Definition of bespoke in English:

bespoke

adjective

British
  • 1Made for a particular customer or user:

    ‘a bespoke suit’
    ‘bespoke kitchens’
    ‘bespoke software systems’
    ‘group tours and bespoke itineraries’
    • ‘Although you can't order a bespoke unit, the design of the existing models is flexible.’
    • ‘The majority of his customers are either those looking for a bespoke suit or those with unusual measurements, who struggle to find something to fit.’
    • ‘A bespoke suit really does cover flaws perfectly.’
    • ‘At 57, he has the same feel as one of the bespoke suits he used to sell - conservative and understated but with a quality that speaks for itself.’
    • ‘Their son, also named Alexander, took over in 1974 and has seen the trade in bespoke suits decline ever since.’
    • ‘A bespoke suit will wear well and hold its cut for years.’
    • ‘Its home-based design development will be expanded and sufficient printing capacity retained to concentrate on short print runs and bespoke orders from restoration projects.’
    • ‘The firm does not design bespoke software, but develops broadly based systems to which features can be added or removed as required.’
    • ‘The desire here was not so much to wear a bespoke suit as to find out how much one costs.’
    • ‘The firm, one of the oldest manufacturers in York, was established 110 years ago, and has been building bespoke natural wood veneer furniture ever since, concentrating largely on the office market.’
    • ‘The bespoke leather sofas were ordered and hand-made in Portugal.’
    • ‘At that point, you may as well consider ordering a bespoke suit.’
    • ‘If your body shape varies from the ‘normal’ then a bespoke suit or two is certainly worth the investment.’
    • ‘A latter-day dandy, he was renowned as much for his cut-glass vowels as for his Savile Row suits, bespoke shirts and handmade brogues.’
    • ‘A bespoke suit, on the other hand, is made from scratch, and designed to your liking and specifications.’
    • ‘Individual customers would order a vehicle to suit their requirements - a bit like a bespoke suit.’
    • ‘It belongs to the new order of complex bespoke systems in which every structural and cladding component is unique.’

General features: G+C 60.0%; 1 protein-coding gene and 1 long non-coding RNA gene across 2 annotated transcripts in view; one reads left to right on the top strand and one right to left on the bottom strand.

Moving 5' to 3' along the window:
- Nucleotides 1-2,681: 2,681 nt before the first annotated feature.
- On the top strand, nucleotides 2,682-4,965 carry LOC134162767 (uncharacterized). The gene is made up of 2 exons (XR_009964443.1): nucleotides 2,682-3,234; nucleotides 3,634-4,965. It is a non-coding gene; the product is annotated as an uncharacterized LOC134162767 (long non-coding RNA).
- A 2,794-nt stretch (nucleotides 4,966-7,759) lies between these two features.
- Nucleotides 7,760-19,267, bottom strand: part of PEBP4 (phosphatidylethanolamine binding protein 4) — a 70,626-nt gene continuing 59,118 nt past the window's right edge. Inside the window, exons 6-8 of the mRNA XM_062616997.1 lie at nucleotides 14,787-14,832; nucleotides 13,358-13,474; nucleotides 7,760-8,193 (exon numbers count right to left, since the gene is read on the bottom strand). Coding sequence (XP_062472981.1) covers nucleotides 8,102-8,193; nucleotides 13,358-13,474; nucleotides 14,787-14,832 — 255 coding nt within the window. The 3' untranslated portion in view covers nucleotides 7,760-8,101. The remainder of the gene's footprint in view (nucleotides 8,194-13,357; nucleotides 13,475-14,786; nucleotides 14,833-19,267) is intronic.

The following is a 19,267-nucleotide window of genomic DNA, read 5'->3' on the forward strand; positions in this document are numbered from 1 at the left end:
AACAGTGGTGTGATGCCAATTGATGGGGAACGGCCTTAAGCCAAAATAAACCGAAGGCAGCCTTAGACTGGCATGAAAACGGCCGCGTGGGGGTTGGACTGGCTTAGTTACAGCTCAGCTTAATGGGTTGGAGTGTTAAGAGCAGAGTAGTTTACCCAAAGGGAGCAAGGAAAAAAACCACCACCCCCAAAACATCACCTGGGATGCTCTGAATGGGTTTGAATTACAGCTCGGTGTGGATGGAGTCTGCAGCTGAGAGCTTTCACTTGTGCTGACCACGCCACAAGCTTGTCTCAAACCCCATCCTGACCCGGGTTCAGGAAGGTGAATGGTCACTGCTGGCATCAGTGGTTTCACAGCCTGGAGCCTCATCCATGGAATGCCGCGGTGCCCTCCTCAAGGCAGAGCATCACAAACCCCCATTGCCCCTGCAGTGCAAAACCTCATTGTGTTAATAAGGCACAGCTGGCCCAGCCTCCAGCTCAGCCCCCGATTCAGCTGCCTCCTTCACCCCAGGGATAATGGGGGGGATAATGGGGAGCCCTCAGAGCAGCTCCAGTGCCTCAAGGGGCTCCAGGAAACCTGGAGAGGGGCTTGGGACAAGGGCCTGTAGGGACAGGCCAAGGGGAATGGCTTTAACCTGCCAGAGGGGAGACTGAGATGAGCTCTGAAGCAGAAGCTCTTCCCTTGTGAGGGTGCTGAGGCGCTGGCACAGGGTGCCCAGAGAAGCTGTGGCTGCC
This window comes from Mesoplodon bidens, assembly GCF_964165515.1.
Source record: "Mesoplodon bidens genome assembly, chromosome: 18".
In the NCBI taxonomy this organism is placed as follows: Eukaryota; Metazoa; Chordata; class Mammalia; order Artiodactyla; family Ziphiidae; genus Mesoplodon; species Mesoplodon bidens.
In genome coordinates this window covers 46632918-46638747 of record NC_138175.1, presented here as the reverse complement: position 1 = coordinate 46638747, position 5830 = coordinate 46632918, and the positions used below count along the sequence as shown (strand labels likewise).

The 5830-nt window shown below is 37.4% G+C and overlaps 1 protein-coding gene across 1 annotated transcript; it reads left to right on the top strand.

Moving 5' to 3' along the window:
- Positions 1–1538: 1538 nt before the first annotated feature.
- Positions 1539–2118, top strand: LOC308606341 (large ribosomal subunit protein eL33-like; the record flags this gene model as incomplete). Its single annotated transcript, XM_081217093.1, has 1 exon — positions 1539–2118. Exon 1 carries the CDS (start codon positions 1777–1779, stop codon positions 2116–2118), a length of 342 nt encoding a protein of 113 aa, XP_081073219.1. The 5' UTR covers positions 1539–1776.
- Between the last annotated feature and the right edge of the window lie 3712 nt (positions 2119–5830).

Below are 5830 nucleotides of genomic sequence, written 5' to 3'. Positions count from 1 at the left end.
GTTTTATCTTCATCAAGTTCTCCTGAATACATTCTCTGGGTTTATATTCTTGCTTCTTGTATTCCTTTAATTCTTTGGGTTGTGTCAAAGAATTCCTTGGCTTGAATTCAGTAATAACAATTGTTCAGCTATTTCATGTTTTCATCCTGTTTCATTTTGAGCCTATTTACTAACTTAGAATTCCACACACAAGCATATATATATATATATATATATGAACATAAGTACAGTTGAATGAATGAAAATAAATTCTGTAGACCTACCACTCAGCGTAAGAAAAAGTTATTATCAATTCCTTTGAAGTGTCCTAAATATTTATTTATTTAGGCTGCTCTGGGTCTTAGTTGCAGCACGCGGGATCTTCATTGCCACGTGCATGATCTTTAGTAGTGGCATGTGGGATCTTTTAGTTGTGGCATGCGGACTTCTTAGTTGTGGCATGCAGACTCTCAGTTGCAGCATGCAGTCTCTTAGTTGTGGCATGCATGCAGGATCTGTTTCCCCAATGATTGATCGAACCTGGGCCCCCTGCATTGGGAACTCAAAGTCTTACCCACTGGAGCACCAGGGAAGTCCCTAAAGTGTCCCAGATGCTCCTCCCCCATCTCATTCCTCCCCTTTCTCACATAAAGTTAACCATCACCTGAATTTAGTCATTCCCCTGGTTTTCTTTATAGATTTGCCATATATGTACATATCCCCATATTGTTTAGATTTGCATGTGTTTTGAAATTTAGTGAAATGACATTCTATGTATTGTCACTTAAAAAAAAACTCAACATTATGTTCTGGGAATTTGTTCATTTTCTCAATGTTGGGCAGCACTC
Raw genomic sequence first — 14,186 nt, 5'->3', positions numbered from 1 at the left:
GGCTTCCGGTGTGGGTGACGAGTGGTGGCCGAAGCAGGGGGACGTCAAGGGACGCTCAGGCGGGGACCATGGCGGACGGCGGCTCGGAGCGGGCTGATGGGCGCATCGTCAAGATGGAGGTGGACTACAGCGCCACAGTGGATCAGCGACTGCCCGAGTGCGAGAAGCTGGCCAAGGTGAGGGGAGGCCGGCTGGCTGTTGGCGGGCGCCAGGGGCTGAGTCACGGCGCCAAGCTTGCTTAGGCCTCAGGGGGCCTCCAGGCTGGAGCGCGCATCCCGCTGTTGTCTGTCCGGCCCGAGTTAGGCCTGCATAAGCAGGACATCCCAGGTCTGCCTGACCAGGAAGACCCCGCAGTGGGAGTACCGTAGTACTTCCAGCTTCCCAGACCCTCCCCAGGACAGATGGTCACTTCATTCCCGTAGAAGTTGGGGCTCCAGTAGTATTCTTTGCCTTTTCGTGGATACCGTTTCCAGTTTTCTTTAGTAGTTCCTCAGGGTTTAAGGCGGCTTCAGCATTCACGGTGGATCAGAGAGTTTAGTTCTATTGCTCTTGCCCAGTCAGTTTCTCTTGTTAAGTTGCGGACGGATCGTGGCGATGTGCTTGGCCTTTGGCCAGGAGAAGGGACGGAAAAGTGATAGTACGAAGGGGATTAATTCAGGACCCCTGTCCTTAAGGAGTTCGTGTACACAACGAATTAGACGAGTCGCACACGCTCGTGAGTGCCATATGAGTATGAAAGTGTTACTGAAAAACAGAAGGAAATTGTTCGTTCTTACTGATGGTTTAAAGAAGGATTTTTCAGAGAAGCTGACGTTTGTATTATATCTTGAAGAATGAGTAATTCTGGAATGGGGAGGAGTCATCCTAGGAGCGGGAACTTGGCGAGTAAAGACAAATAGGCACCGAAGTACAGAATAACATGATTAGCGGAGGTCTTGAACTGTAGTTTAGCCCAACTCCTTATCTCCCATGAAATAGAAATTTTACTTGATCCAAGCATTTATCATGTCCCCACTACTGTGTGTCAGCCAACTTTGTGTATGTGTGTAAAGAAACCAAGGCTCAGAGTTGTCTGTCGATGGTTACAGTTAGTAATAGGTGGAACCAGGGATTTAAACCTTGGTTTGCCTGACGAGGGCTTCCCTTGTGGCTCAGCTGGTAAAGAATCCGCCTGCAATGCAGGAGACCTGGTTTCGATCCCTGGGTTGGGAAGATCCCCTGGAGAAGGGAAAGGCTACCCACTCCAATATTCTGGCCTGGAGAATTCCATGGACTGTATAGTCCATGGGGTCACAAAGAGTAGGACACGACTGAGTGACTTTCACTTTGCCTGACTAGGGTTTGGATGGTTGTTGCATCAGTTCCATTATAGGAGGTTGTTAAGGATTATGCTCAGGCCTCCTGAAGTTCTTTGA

• ‘A bespoke design can be the best solution if you have an awkward space or want to use unusual materials.’
    • ‘But surely he can't afford bespoke suits on the £25,000 a year he takes as the average skilled workers wage.’
    • ‘Of course the situation is totally different for bespoke suits, where supply is limited by work capacity!’
    1. 1.1 Making or selling bespoke goods, especially clothing:
      ‘the bespoke tailors of Savile Row’
      • ‘I passed bespoke tailors and furriers with 'liquidacion' painted across the windows, bored shop assistants watching children pick over the garbage outside.’
      • ‘There is such a shortage of bespoke tailors in Britain that shops based in London's exclusive Savile Row ask him to create suits at his factory for some of their most famous clients.’
      • ‘Her husband of five years is a bespoke tailor with a client base stretching across Europe and North America.’
      • ‘I am a forty-year maker of musical instruments, aircraft, sailboats, and I have always worked as a professional bespoke craftsman.’
      • ‘He recruits the services of a bespoke English tailor who has apparently made the leap from Saville Row to Panama to make suits for the rich and powerful.’
      • ‘You may be interested in the blog of a bespoke tailor that appeared a little while back.’
      • ‘Tom, my bespoke English tailor friend, talks about the history of his 100-year-old cutting shears.’
      • ‘It takes a highly skilled bespoke craftsman 3-hours to paint a single, 6-metre long coachline’
      • ‘Would it not be more original to have a suit made by a designer from home, or a bespoke tailor from your town?’
      • ‘I know this because I have my very own bespoke tailor - but not of the Savile Row variety.’
      • ‘And let's say, not too long ago, you called up my bespoke Savile Row tailor friend and booked an appointment because you wanted a new suit.’
      • ‘Unlike the bespoke tailor who will use the collar/sleeve as a guide to build the chest and the girth of the shirt, most online sites take an estimate.’
      • ‘With such sartorial concessions not available any longer, men of the new millennium need to refer to good bespoke tailors or salesmen retailers to find out how long the tie should hang.’
      • ‘Gerard, a bespoke tailor with 52 years of experience in the trade, started chalking cloth again.’
      • ‘From idea to realization, as a bespoke craftsman boatbuilder I would be happy to take on your project.’

Origin

Mid 18th century: past participle of bespeak.

Pronunciation:

bespoke

/bɪˈspəʊk/